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Re: [CSSWG] Minutes and Resolutions 2010-04-21

From: Tab Atkins Jr. <jackalmage@gmail.com>
Date: Mon, 17 May 2010 14:27:44 -0700
Message-ID: <AANLkTim4GJsy3TkRituenYbSZWfaLCqc2B6OWjlvixh0@mail.gmail.com>
To: Boris Zbarsky <bzbarsky@mit.edu>
Cc: "www-style@w3.org" <www-style@w3.org>
On Mon, May 17, 2010 at 12:58 PM, Boris Zbarsky <bzbarsky@mit.edu> wrote:
> On 5/17/10 3:34 PM, Tab Atkins Jr. wrote:
>>>
>>>  <!DOCTYPE html>
>>>  <body>
>>>    <span style="display: table-cell">a</span>
>>>    <span style="position: absolute"></span>
>>>    <span style="display: table-cell">b</span>
>>>  </body>
>>>
>>> Every single browser I have here (IE8, recent Webkit, recent Gecko, Opera
>>> 10.5) creates two rows (and in fact two tables, as a slightly more
>>> careful
>>> testcase shows) in this case, not one table with one row.
>>
>> Right, in my ideal world that would create a single table.  Abspos
>> should be treated exactly as display:none for the purpose of the table
>> algo.
>
> Again, what makes abspos special here?  Should float also be thus treated in
> the above case?  What about any future out of flows we may introduce (e.g.
> things repositioned via advanced layout?)?

That's up to the layout mode to specify.  Floats aren't out-of-flow in
the same way that abspos are; they *do* interact with the things
around them, they just have a special behavior inside of normal flow.
Abspos, though, makes sense in any flow, and removes the element
entirely from any layout considerations.

I'm fine with table flow just wrapping floats in an anonymous cell, as
they do now.  The one weird case is when an element is both
display:table-cell and float:left.  The cleanest possible
implementation would, imo, ignore the float, but I'm okay with the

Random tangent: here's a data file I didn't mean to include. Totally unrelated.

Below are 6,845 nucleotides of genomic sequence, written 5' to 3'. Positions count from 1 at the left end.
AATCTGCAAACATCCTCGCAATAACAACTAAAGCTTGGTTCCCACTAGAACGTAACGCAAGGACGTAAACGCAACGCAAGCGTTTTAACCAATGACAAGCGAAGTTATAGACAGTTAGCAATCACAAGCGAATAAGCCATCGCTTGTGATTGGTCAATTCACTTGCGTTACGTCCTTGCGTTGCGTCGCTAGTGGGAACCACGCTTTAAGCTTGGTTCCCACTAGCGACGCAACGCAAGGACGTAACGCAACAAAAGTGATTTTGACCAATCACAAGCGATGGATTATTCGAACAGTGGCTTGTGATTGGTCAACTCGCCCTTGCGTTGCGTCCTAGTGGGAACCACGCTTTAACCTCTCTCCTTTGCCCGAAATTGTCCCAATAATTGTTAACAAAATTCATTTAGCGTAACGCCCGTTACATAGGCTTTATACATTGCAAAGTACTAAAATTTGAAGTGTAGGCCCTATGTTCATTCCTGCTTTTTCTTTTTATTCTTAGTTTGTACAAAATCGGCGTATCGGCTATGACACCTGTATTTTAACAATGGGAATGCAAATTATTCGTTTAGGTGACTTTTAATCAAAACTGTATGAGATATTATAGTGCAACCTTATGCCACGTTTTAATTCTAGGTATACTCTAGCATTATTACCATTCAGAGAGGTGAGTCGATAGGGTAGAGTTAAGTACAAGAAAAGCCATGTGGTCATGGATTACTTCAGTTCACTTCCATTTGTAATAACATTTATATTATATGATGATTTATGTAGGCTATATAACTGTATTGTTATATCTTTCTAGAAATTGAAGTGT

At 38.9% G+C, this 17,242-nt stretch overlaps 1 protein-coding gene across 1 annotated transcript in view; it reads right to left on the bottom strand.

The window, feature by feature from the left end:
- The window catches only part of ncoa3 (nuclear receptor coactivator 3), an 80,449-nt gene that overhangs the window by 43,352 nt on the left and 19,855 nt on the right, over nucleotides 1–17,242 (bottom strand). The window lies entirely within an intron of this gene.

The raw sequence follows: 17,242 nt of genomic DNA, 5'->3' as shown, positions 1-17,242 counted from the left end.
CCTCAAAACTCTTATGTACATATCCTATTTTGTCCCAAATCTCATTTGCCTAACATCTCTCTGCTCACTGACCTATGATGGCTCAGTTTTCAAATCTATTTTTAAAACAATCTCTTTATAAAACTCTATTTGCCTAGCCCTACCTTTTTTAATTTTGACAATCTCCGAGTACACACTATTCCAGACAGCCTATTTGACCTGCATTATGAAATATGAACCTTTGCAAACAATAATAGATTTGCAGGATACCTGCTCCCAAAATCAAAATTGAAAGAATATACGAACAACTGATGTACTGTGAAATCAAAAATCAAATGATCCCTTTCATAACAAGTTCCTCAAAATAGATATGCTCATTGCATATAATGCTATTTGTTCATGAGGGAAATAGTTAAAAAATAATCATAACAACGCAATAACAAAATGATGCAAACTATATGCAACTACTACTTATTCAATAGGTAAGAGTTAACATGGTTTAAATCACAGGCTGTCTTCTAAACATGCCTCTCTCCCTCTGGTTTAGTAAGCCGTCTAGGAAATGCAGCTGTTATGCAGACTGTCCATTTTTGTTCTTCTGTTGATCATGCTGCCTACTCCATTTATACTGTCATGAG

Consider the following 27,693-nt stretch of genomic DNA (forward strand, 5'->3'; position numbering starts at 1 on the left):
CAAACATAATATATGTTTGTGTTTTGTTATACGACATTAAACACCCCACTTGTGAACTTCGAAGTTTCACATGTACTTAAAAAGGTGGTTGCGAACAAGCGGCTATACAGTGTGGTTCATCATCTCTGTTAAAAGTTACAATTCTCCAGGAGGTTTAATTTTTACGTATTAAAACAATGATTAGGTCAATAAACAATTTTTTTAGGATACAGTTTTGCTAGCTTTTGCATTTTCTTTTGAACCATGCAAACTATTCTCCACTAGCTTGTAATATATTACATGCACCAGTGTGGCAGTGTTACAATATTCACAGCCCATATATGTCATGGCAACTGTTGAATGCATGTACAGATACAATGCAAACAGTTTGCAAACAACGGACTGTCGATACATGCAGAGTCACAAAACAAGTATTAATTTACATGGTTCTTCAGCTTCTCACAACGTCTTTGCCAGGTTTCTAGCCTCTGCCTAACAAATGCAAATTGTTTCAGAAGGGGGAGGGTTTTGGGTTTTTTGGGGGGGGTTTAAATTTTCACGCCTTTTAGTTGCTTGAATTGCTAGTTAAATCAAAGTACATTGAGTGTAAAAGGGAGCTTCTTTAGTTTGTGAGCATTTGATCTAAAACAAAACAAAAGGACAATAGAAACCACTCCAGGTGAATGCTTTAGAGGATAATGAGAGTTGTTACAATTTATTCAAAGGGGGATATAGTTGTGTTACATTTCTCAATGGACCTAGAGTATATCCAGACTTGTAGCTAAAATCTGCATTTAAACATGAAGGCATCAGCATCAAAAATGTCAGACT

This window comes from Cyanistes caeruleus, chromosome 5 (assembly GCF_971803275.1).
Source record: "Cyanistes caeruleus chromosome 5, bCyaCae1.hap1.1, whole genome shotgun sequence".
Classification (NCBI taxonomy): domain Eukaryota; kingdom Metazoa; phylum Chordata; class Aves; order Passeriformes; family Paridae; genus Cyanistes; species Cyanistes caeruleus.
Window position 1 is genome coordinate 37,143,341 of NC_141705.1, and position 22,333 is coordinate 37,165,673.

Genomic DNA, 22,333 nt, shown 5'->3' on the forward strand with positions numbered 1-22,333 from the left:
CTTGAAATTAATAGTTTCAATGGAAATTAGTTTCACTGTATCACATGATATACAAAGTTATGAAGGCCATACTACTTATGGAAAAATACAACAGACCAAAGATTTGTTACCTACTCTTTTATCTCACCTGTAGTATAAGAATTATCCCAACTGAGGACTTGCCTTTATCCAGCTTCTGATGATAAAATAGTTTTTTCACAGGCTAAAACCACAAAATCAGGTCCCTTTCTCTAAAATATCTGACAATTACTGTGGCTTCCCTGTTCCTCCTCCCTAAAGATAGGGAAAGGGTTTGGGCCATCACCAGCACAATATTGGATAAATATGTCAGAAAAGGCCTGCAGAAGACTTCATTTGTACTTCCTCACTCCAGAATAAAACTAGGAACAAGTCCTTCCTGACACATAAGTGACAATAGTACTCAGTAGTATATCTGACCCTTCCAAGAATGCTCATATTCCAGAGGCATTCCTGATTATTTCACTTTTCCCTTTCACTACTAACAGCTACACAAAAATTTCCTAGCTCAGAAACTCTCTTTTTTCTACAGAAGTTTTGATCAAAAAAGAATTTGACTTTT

current behavior where the float overrides the display instead.

Future out-of-flow methods we introduce would work similarly.  If they
do something that makes sense regardless of the flow they're in, then
they should act like display:none.  If not, then the flow manager
should specify how they are to be treated.


>> * the top inner edge of the padding box of the table-row of the first
>> table-cell box following the element
>
> OK.  So the top padding edge of the table-row of the first table-cell box
> following the element, right?  Guessing at what you meant by "inner edge";
> or did you mean the content edge instead of the padding edge?

The edge where the content and padding meet.  Couldn't recall exactly
which name to give to that.


>> * the top inner edge of the padding box of the table-row of the first
>> table-cell box preceding the element
>> * the top inner edge of the padding box of the table the element is in.
>
> Which of the two boxes that the table generates are we talking about here?

What do you mean?


>> I think this properly covers cases where, frex, you have the abspos
>> between two table-rows.
>
> I'm not sure it does; in that case it'll put the element lined up with the
> top of the table (for whatever definition of "table").  Unless you're
> defining "following" in a non-obvious way?

I may be.  I include descendants there.  So that, for example:

<div display:table id=a>
  <div display:table-row id=b>
    <span display:table-cell id=c></span>
  </div>
  <span position:absolute id=d></span>
  <div display:table-row id=e>
    <span display:table-cell id=f></span>
  </div>
</div>

...in this, #d would choose #f via the first rule, as the first
table-cell box following it.

If you don't like talking about descendants of siblings, I can
rephrase it to avoid that.  It's just somewhat more verbose, as I have
to explicitly deal with every possibility for siblings.


> It's not quite clear to me whether this does sane things with vertical-align
> either, but it probably just doesn't matter.

It doesn't do anything with vertical-align.  Vertical-align aligns the
contents of a cell, not the cell itself.

~TJ
Received on Tuesday, 18 May 2010 00:14:24 GMT

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